Language and… by pengxiang

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									      The Brain

Impairment as a Window on
 Normal Brain Functionality
Study of the Brain

Until quite recently, the only way to study
 the workings of the brain was by
 studying the connections between
 physical damage to the brain and
 changes in behavior.
Phineas Gage

Perhaps the most famous and striking
 example is Phineas Gage, who in 1848
 had a metal rod shot through his head in
 an accident. He survived, but with
 massive changes to his personality.
Reconstruction of Gage’s Accident
Damage to the Brain and
Language: Aphasia
Aphasia is the neurological term for any
 language disorder that results from brain
 damage caused by disease or trauma.
It is through study of aphasia that many
 of our insights into the connections
 between brain and language have come.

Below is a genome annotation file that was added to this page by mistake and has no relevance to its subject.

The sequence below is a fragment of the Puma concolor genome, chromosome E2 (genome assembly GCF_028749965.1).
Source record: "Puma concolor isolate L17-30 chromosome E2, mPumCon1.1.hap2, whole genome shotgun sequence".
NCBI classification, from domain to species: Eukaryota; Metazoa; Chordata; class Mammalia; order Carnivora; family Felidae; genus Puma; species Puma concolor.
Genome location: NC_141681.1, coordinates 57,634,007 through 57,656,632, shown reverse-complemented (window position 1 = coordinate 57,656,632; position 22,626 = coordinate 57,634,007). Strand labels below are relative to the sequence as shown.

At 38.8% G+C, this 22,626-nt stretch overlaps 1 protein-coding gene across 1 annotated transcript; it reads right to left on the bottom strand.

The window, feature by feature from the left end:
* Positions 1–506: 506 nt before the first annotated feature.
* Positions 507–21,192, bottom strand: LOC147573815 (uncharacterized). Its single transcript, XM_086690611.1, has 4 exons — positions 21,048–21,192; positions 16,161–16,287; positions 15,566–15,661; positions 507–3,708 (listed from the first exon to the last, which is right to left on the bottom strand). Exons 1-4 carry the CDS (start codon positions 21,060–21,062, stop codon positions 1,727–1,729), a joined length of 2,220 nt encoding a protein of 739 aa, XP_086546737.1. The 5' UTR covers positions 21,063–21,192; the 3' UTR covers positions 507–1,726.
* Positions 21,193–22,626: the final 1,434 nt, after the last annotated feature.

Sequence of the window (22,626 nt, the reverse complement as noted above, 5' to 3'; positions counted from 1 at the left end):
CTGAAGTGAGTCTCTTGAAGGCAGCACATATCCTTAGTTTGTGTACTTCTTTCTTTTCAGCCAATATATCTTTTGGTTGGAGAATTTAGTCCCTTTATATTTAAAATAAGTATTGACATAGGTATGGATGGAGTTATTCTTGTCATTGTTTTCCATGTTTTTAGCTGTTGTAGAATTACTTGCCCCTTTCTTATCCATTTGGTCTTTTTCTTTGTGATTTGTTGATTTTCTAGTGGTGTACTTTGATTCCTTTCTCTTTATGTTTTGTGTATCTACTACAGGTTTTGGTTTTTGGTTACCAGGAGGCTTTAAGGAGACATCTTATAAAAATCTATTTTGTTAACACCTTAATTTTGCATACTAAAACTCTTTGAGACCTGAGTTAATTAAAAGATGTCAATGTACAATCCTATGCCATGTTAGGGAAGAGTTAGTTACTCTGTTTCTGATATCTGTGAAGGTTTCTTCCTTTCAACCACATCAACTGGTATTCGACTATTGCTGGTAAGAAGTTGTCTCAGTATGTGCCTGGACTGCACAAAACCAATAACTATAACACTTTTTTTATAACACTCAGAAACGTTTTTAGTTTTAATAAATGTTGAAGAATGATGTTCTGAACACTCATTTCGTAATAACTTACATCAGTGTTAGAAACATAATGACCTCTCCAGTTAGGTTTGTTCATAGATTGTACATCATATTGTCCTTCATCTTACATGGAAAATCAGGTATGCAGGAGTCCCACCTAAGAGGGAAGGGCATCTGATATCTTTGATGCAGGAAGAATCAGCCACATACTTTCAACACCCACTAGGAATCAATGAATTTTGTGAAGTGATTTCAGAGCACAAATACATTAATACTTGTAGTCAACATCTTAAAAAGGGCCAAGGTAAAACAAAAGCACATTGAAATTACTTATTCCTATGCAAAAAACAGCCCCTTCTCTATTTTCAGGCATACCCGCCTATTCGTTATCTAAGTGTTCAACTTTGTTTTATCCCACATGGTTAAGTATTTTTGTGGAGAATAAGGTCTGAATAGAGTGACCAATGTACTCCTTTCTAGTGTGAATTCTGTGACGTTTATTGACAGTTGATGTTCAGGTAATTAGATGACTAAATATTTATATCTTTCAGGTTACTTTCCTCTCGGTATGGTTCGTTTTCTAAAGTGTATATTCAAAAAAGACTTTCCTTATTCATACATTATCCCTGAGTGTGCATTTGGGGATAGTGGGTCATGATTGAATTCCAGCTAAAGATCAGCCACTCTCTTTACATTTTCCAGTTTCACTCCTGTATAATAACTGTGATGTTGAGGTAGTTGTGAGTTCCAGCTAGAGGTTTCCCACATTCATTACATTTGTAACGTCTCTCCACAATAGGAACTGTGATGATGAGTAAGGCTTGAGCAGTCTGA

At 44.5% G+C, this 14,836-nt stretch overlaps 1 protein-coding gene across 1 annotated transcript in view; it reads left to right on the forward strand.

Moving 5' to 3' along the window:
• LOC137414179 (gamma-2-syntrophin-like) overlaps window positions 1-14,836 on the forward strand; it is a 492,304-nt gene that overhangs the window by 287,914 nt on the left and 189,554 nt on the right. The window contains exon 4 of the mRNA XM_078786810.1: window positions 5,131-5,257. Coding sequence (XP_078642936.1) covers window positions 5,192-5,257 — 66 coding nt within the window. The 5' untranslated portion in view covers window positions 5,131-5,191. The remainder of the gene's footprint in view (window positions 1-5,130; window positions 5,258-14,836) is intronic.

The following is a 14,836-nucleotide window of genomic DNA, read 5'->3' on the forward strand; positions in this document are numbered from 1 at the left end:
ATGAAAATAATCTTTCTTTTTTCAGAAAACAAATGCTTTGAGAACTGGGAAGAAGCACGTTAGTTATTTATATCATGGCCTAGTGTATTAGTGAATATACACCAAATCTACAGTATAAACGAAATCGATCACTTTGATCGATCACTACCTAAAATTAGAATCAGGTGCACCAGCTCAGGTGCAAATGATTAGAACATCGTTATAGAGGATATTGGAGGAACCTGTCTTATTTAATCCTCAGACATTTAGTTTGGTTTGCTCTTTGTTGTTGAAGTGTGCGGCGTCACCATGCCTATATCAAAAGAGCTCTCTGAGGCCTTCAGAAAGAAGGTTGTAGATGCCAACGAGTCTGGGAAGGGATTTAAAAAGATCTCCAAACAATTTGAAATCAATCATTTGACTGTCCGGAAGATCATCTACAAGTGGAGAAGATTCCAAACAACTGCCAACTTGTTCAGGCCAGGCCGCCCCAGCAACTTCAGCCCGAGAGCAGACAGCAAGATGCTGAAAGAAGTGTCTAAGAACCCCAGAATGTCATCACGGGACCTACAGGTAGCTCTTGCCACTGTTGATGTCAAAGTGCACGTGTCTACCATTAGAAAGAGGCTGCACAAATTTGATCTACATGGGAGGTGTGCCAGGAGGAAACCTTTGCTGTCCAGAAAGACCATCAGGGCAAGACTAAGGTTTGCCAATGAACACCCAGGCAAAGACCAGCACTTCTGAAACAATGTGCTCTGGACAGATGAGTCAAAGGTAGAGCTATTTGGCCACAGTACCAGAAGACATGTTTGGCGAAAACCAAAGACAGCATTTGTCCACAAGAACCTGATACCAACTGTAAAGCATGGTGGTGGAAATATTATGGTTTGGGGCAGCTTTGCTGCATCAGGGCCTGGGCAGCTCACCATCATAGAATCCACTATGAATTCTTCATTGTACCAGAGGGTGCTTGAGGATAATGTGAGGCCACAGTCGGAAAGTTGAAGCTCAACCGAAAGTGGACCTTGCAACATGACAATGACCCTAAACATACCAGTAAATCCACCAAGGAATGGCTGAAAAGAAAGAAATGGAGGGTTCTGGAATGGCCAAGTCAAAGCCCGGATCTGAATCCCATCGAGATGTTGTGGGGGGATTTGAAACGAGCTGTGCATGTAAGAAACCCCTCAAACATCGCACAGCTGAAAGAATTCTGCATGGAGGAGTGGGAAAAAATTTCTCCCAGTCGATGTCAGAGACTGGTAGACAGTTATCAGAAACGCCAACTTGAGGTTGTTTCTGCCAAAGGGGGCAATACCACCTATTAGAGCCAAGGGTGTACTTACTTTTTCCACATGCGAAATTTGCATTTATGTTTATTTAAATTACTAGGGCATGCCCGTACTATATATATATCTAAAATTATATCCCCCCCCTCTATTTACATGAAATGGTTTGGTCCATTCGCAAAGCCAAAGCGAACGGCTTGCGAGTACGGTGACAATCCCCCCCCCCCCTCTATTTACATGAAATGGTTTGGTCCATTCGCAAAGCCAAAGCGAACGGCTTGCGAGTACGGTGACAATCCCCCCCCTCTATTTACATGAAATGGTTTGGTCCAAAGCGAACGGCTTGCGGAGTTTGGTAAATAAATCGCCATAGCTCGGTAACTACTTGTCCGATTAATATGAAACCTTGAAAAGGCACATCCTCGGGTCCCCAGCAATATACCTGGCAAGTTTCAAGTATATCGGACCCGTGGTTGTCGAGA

Broca’s Aphasia

Patients with Broca’s aphasia (with
 damage of Broca’s Area) show
 difficulties organizing the articulatory
 patterns of language, and controlling the
 use of inflectional and function
 morphemes.
Speech Sample: a patient with
typical Broca’s aphasia
Examiner: Tell me, what did you do before
 you retired?
Aphasic: Uh, uh, uh, pub, par, partender,
 no.
Examiner: Carpenter?
Aphasic: (nodding) Carpenter, tuh, tuh,
 twenty year.
Wernicke’s Aphasia

Patients with Wernicke’s Aphasia, on
 the other hand, may speak fluently but
 have difficulty with the comprehension
 and selection of words.
Jargon Aphasia

Patients with damage to Wernicke’s area
 often show jargon aphasia, the
 substitution of one sound for another,
 saying sable for table, for example.
In extreme cases, the patient’s speech
 may be made up almost entirely of
 nonsense words.
Speech Sample: a patient with
typical Wernicke’s aphasia
Examiner: Do you like it here in Kansas City?